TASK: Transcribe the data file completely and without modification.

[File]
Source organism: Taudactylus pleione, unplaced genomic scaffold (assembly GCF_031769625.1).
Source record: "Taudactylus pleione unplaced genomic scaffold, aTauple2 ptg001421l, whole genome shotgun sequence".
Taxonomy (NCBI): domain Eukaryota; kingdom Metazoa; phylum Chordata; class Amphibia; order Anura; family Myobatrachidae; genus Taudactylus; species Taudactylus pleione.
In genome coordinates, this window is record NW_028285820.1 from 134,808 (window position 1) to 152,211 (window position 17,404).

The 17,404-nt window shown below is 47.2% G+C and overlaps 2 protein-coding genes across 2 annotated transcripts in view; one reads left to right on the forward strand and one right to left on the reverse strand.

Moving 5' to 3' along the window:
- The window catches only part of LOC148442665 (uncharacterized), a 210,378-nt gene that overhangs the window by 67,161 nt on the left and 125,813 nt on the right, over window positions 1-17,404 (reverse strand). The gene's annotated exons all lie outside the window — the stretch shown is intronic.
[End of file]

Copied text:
Source organism: Taudactylus pleione, unplaced genomic scaffold (assembly GCF_031769625.1).
Source record: "Taudactylus pleione unplaced genomic scaffold, aTauple2 ptg001421l, whole genome shotgun sequence".
Taxonomy (NCBI): domain Eukaryota; kingdom Metazoa; phylum Chordata; class Amphibia; order Anura; family Myobatrachidae; genus Taudactylus; species Taudactylus pleione.
In genome coordinates, this window is record NW_028285820.1 from 134,808 (window position 1) to 152,211 (window position 17,404).

The 17,404-nt window shown below is 47.2% G+C and overlaps 2 protein-coding genes across 2 annotated transcripts in view; one reads left to right on the forward strand and one right to left on the reverse strand.

Moving 5' to 3' along the window:
- The window catches only part of LOC148442665 (uncharacterized), a 210,378-nt gene that overhangs the window by 67,161 nt on the left and 125,813 nt on the right, over window positions 1-17,404 (reverse strand). The gene's annotated exons all lie outside the window — the stretch shown is intronic.